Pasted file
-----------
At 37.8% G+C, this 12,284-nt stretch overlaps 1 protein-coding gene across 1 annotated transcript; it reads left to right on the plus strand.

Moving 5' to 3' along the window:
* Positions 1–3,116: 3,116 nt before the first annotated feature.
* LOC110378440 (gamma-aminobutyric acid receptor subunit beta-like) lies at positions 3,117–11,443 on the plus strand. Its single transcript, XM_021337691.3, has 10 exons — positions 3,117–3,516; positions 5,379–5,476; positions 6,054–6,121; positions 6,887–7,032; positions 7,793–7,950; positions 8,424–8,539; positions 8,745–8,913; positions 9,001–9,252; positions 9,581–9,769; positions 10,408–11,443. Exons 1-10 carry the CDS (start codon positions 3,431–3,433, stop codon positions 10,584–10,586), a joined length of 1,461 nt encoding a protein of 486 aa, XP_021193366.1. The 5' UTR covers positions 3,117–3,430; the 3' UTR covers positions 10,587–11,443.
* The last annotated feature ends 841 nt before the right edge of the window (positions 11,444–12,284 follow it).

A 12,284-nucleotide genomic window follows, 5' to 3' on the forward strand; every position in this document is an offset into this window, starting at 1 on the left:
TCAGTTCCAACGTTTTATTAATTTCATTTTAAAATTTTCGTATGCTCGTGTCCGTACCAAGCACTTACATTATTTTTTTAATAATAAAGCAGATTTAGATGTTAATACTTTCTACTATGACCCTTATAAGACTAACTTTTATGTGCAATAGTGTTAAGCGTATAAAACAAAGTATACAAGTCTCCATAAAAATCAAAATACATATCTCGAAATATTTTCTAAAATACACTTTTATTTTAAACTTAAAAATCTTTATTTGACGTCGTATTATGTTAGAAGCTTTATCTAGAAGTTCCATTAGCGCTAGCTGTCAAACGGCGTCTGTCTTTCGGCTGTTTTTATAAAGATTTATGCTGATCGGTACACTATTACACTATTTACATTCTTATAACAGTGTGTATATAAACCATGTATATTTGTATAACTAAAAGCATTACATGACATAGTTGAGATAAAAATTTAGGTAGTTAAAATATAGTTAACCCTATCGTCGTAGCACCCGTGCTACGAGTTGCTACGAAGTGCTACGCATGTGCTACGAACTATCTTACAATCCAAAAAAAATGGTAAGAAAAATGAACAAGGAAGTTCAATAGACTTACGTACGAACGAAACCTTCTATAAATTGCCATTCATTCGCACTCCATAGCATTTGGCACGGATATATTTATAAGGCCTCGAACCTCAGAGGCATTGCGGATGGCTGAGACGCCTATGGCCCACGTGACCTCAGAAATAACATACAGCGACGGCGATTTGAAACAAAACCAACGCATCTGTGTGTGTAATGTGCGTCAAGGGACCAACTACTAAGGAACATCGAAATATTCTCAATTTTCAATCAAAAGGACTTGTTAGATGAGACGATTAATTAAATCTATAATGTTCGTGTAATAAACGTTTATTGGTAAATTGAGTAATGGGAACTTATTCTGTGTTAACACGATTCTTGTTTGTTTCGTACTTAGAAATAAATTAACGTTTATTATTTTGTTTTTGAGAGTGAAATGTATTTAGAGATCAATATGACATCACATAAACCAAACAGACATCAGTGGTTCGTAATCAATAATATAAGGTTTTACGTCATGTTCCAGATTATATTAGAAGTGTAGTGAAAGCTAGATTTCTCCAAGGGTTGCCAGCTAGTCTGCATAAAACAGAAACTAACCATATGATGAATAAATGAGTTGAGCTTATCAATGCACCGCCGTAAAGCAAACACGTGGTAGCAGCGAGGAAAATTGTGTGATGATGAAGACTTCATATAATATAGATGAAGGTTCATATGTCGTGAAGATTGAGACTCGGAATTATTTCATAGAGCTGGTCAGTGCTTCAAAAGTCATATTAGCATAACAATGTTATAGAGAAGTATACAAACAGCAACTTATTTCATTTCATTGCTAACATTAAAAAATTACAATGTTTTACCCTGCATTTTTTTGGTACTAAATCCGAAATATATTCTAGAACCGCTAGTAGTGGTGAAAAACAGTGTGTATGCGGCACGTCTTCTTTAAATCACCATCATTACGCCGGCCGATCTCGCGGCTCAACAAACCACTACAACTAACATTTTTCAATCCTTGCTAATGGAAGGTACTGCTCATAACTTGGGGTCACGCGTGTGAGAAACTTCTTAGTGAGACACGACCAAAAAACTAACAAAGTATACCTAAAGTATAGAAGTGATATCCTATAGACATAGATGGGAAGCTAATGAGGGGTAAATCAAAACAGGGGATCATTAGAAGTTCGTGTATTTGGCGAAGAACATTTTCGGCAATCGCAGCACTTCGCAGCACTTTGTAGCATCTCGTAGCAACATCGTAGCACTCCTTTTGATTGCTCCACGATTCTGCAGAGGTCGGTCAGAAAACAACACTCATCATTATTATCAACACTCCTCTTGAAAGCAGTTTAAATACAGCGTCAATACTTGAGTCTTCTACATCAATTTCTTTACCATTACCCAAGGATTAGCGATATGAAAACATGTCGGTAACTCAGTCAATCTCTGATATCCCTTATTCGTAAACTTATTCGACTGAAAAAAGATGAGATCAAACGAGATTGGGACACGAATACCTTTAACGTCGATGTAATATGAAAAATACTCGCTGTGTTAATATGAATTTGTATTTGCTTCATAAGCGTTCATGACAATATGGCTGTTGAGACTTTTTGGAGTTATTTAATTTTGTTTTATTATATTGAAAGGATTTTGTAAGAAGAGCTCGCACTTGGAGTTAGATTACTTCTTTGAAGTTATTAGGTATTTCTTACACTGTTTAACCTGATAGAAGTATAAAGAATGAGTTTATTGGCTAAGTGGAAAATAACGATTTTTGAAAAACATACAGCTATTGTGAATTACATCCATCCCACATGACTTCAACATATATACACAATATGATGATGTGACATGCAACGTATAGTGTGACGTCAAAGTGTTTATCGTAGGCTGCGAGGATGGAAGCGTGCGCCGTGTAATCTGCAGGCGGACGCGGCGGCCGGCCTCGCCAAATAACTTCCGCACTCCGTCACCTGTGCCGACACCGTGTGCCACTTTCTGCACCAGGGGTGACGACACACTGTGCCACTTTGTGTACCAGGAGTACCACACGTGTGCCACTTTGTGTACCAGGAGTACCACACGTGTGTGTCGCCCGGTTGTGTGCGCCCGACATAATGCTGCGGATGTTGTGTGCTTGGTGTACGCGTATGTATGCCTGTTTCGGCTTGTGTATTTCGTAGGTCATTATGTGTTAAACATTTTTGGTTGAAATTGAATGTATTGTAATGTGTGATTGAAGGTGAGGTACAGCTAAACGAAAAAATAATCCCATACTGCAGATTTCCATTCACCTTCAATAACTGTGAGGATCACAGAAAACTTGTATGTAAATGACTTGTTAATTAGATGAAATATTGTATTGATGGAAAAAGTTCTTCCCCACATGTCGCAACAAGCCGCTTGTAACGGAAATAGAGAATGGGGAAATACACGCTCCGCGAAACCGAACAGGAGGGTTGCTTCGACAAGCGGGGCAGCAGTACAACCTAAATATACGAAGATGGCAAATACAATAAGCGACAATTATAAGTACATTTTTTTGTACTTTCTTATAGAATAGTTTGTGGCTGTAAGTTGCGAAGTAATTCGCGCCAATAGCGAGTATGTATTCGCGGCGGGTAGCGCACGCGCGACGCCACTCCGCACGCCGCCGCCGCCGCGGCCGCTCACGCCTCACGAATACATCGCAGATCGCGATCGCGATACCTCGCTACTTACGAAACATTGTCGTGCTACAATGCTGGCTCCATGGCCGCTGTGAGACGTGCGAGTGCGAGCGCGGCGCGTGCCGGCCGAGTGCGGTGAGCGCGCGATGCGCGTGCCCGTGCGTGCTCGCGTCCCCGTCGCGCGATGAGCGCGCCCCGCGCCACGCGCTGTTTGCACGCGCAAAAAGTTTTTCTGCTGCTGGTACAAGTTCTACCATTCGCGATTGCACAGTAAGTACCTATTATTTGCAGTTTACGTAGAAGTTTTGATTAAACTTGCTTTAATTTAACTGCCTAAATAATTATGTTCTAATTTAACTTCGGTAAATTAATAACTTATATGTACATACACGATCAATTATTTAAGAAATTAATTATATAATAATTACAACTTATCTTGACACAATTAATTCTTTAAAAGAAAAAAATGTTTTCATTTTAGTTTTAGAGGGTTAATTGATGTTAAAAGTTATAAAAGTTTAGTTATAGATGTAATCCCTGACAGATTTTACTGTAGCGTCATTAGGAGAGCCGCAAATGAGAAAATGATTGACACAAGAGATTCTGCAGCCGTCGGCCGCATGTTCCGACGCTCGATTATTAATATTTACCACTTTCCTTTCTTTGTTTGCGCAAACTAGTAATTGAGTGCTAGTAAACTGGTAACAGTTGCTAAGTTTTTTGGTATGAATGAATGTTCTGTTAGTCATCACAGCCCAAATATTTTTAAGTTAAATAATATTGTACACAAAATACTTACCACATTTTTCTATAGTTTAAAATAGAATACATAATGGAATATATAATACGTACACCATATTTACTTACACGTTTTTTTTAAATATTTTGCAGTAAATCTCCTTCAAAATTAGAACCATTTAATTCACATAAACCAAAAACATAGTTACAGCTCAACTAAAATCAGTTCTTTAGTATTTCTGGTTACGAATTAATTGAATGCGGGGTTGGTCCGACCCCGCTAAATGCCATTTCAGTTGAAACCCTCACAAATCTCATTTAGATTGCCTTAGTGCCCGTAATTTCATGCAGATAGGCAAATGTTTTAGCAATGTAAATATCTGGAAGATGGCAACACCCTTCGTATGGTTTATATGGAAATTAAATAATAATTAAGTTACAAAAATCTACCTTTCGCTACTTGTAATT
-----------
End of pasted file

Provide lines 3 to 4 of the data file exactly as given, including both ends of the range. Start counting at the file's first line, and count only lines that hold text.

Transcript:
* Positions 1–3,116: 3,116 nt before the first annotated feature.
* LOC110378440 (gamma-aminobutyric acid receptor subunit beta-like) lies at positions 3,117–11,443 on the plus strand. Its single transcript, XM_021337691.3, has 10 exons — positions 3,117–3,516; positions 5,379–5,476; positions 6,054–6,121; positions 6,887–7,032; positions 7,793–7,950; positions 8,424–8,539; positions 8,745–8,913; positions 9,001–9,252; positions 9,581–9,769; positions 10,408–11,443. Exons 1-10 carry the CDS (start codon positions 3,431–3,433, stop codon positions 10,584–10,586), a joined length of 1,461 nt encoding a protein of 486 aa, XP_021193366.1. The 5' UTR covers positions 3,117–3,430; the 3' UTR covers positions 10,587–11,443.